If your business runs into serious difficulty, will it bring you down too? For example, what if one of your employees got involved in a serious car accident while working for you? Will the resulting lawsuit bankrupt you personally?
Here are just a few ways of protecting yourself against catastrophic losses and lawsuits.
1. Obtain Adequate Insurance Coverage
If someone slips on the sidewalk of your home and injures himself, he could sue you for damages. Your tenant's or homeowner's policy may cover you for liability in such an event.
However, what if it is your customer who falls on his way to visiting your home-based business? You will need an extra rider on your house insurance to cover such incidental business use. The extra charge for this additional coverage is well worth it.
If you use a car for business use, insure it for such. Some people think that they are being clever writing off automobile expenses for income tax purposes but at the same time not informing the insurance company that the car is being used for business.
This is false economy. If you ever get into an accident, police and insurance investigators will certainly find out that you used the vehicle for business purposes. If you're not paying for business coverage, why would the insurance company cover your claim?
As well, what do you think an income tax auditor would think of your claimed business expenses on the vehicle when your insurance policy indicates personal coverage only? Avoid this additional exposure to tax liability.
Be sure to obtain required workers' compensation coverage. Some have been held responsible for all the medical and other expenses of an injured worker, as well as fines for non-compliance to the law. These costs can be quite substantial and even bankrupt you.
Consider obtaining product liability insurance. This applies not just for any products you manufacture but also for products you sell that are made by others.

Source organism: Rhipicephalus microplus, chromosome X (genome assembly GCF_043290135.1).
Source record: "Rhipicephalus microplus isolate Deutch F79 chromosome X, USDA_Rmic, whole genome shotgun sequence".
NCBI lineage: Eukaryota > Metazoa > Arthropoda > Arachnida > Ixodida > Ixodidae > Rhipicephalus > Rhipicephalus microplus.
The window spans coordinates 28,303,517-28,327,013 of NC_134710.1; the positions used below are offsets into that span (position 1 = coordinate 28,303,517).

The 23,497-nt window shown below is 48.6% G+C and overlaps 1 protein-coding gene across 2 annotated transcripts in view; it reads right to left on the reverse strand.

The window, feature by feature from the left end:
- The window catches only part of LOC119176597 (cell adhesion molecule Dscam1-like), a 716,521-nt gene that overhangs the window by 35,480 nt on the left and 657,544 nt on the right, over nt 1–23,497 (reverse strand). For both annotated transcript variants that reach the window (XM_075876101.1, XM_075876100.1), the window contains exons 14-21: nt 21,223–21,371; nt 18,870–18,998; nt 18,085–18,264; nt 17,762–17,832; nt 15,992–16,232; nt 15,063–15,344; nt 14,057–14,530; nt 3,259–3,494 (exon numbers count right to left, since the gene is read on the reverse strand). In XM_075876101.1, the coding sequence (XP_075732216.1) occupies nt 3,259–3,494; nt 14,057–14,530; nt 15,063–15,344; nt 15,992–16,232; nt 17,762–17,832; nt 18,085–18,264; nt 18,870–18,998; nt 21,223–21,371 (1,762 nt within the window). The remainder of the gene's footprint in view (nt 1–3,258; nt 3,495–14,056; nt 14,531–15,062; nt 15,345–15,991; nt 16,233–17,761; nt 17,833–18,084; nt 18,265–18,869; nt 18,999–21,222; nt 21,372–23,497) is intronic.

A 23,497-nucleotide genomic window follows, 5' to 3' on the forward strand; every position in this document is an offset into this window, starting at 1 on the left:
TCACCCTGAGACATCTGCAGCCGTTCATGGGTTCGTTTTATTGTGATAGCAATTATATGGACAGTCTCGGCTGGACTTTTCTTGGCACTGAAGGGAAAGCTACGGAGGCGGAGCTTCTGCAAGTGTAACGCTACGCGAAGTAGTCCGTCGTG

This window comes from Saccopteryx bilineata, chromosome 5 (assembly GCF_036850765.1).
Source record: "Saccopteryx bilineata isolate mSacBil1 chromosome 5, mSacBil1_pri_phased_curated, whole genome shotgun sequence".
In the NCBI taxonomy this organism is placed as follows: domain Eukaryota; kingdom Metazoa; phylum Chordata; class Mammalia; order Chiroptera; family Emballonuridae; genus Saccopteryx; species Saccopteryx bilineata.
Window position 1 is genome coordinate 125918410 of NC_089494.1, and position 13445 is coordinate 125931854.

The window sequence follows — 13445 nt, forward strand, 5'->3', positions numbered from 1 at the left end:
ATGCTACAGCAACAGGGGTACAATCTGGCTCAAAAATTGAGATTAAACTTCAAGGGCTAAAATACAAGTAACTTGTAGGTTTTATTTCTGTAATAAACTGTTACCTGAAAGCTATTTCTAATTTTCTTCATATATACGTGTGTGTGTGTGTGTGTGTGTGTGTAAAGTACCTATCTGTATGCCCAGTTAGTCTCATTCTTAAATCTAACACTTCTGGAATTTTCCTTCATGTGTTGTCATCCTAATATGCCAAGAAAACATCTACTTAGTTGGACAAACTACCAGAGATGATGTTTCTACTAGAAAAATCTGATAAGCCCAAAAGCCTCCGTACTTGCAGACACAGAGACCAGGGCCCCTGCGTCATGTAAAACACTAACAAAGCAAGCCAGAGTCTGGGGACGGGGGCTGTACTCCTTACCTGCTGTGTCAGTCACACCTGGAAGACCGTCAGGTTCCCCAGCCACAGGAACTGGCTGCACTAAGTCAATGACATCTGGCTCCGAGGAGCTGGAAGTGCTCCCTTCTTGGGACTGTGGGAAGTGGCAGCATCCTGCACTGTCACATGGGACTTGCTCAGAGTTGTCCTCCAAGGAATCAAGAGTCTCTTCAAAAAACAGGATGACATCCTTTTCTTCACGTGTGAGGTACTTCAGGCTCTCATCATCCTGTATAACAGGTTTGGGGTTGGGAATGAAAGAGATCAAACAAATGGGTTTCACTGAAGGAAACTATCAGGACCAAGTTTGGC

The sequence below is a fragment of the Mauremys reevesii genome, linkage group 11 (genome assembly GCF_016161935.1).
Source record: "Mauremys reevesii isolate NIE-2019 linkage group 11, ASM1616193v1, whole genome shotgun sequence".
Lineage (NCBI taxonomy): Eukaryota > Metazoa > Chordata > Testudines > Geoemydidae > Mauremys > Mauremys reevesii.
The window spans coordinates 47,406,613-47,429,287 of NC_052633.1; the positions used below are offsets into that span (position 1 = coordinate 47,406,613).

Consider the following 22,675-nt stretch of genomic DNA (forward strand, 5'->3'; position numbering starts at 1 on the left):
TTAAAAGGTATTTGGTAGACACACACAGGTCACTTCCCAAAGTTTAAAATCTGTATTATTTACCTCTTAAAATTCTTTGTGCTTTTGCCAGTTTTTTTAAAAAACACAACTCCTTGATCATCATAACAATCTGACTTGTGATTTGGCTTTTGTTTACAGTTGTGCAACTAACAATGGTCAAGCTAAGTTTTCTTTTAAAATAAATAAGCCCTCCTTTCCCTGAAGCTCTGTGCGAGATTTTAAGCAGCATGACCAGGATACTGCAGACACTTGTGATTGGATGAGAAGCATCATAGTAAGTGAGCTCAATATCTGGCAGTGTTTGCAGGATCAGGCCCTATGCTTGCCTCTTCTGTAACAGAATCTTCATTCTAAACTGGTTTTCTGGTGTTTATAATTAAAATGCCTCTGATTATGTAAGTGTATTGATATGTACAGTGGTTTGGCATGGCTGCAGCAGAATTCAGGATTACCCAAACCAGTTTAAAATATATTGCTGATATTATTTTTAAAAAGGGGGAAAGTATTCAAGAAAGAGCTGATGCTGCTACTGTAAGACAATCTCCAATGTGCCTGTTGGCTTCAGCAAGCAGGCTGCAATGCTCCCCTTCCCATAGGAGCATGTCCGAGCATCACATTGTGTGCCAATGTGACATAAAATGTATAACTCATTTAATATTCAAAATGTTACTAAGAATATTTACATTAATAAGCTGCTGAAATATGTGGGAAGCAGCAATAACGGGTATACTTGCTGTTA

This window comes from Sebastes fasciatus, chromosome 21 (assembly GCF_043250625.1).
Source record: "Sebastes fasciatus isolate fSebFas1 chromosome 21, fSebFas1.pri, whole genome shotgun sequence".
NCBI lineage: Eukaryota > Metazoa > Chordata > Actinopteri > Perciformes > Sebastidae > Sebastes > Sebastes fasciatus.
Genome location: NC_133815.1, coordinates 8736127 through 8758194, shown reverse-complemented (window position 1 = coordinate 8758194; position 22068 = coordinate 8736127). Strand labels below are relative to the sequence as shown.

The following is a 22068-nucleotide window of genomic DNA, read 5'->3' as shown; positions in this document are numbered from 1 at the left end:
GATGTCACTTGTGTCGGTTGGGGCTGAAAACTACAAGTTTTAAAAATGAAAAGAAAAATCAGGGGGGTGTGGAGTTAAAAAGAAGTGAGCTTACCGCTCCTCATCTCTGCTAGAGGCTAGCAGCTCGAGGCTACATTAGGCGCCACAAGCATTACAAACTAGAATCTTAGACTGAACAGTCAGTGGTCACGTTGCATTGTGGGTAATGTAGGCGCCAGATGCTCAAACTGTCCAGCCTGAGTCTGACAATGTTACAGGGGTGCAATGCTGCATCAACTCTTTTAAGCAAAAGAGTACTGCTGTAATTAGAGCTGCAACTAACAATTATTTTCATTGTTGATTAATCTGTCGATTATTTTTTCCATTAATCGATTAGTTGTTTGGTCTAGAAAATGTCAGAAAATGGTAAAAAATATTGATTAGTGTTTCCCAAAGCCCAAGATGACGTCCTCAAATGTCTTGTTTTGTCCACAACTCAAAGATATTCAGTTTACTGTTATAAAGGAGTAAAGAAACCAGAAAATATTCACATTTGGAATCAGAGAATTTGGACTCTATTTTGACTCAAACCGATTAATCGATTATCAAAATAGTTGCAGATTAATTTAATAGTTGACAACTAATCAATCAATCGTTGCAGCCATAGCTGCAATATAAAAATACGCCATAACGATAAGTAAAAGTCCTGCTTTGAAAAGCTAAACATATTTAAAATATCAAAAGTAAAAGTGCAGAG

2. Incorporate Your Business
Insurance may give you some protection against loss. However, you may suffer business losses and lawsuits that may not be covered by your insurance fully. What then?
An extra level of protection can be obtained by forming your own corporation. Even though incorporating yourself will result in extra paperwork and costs, it could be the best insurance you ever bought.
This is because the corporation is a seperate legal entity or person. Even though you may own the corporation, if the corporation operates the business, it is the corporation that will be sued or suffer loss.
If, for example, the corporation had severe business losses resulting in debts that could not be repaid, the corporation would be insolvent. You, as a shareholder, would lose your investment in the company but would generally not be responsible for any of its debts. Thus, you would not have to sell your home or other personal assets to cover the corporation's liabilities.
On the other hand, there are cases where directors of a corporation can be held responsible for liabilities if they didn't act responsibly. You can't hide behind a corporation, commit criminal acts and expect to escape accountability.
3. Protect Yourself With Legal Agreements
Properly drafted written agreements can protect you in many ways. First of all, they can sometimes prevent misunderstandings that can lead to legal problems. Secondly, they may limit your exposure to lawsuits and losses.
Contracts can limit your exposure to liability by including provisions restricting the scope of your work and responsibility, having disputes handled by arbitration rather than through the Courts, and specifying that the maximum damages payable shall not exceed the amount of the contract.
A special area to watch out for is the Internet. There are many laws that impact on websites including matters affecting children, privacy, earnings claims, and unsolicited e-mail (“spam”). Certain agreements and notices on your website may help to protect you.
Protect yourself from catastrophic losses and lawsuits. Take steps today to protect your assets by limiting your exposure to liability.